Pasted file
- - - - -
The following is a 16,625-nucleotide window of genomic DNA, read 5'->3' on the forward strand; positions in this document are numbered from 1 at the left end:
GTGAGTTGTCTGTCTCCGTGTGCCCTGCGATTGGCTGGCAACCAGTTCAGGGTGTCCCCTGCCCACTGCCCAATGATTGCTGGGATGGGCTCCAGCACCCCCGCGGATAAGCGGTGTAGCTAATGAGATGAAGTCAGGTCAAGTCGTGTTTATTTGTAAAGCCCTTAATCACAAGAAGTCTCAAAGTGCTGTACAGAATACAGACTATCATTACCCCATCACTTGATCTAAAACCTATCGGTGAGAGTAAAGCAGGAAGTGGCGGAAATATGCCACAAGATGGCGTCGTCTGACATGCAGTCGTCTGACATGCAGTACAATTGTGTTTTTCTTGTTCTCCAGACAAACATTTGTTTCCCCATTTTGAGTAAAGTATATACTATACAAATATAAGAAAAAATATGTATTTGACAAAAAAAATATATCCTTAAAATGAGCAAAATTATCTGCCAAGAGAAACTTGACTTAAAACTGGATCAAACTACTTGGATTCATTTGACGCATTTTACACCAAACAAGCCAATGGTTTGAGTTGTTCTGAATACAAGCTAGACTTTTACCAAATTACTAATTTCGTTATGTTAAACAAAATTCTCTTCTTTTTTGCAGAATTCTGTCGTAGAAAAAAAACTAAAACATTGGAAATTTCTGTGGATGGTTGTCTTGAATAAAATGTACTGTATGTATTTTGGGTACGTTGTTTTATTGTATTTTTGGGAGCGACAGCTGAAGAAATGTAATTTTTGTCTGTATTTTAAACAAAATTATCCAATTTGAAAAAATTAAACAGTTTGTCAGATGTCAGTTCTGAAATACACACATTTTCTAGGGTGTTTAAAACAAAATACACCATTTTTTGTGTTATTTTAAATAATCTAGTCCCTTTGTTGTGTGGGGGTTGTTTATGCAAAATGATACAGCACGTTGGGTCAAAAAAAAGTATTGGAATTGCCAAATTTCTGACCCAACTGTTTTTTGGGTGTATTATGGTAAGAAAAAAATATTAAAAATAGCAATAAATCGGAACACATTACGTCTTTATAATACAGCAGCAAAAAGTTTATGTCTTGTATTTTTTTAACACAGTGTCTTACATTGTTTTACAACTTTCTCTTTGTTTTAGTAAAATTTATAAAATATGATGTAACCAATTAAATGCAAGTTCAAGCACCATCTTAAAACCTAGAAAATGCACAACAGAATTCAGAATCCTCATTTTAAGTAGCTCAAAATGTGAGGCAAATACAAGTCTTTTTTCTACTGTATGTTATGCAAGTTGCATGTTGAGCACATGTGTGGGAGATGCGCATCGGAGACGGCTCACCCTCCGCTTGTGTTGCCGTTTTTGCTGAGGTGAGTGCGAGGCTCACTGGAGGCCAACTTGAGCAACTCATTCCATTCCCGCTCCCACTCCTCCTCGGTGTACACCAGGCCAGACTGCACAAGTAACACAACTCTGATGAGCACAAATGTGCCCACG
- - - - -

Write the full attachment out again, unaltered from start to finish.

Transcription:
The following is a 16,625-nucleotide window of genomic DNA, read 5'->3' on the forward strand; positions in this document are numbered from 1 at the left end:
GTGAGTTGTCTGTCTCCGTGTGCCCTGCGATTGGCTGGCAACCAGTTCAGGGTGTCCCCTGCCCACTGCCCAATGATTGCTGGGATGGGCTCCAGCACCCCCGCGGATAAGCGGTGTAGCTAATGAGATGAAGTCAGGTCAAGTCGTGTTTATTTGTAAAGCCCTTAATCACAAGAAGTCTCAAAGTGCTGTACAGAATACAGACTATCATTACCCCATCACTTGATCTAAAACCTATCGGTGAGAGTAAAGCAGGAAGTGGCGGAAATATGCCACAAGATGGCGTCGTCTGACATGCAGTCGTCTGACATGCAGTACAATTGTGTTTTTCTTGTTCTCCAGACAAACATTTGTTTCCCCATTTTGAGTAAAGTATATACTATACAAATATAAGAAAAAATATGTATTTGACAAAAAAAATATATCCTTAAAATGAGCAAAATTATCTGCCAAGAGAAACTTGACTTAAAACTGGATCAAACTACTTGGATTCATTTGACGCATTTTACACCAAACAAGCCAATGGTTTGAGTTGTTCTGAATACAAGCTAGACTTTTACCAAATTACTAATTTCGTTATGTTAAACAAAATTCTCTTCTTTTTTGCAGAATTCTGTCGTAGAAAAAAAACTAAAACATTGGAAATTTCTGTGGATGGTTGTCTTGAATAAAATGTACTGTATGTATTTTGGGTACGTTGTTTTATTGTATTTTTGGGAGCGACAGCTGAAGAAATGTAATTTTTGTCTGTATTTTAAACAAAATTATCCAATTTGAAAAAATTAAACAGTTTGTCAGATGTCAGTTCTGAAATACACACATTTTCTAGGGTGTTTAAAACAAAATACACCATTTTTTGTGTTATTTTAAATAATCTAGTCCCTTTGTTGTGTGGGGGTTGTTTATGCAAAATGATACAGCACGTTGGGTCAAAAAAAAGTATTGGAATTGCCAAATTTCTGACCCAACTGTTTTTTGGGTGTATTATGGTAAGAAAAAAATATTAAAAATAGCAATAAATCGGAACACATTACGTCTTTATAATACAGCAGCAAAAAGTTTATGTCTTGTATTTTTTTAACACAGTGTCTTACATTGTTTTACAACTTTCTCTTTGTTTTAGTAAAATTTATAAAATATGATGTAACCAATTAAATGCAAGTTCAAGCACCATCTTAAAACCTAGAAAATGCACAACAGAATTCAGAATCCTCATTTTAAGTAGCTCAAAATGTGAGGCAAATACAAGTCTTTTTTCTACTGTATGTTATGCAAGTTGCATGTTGAGCACATGTGTGGGAGATGCGCATCGGAGACGGCTCACCCTCCGCTTGTGTTGCCGTTTTTGCTGAGGTGAGTGCGAGGCTCACTGGAGGCCAACTTGAGCAACTCATTCCATTCCCGCTCCCACTCCTCCTCGGTGTACACCAGGCCAGACTGCACAAGTAACACAACTCTGATGAGCACAAATGTGCCCACG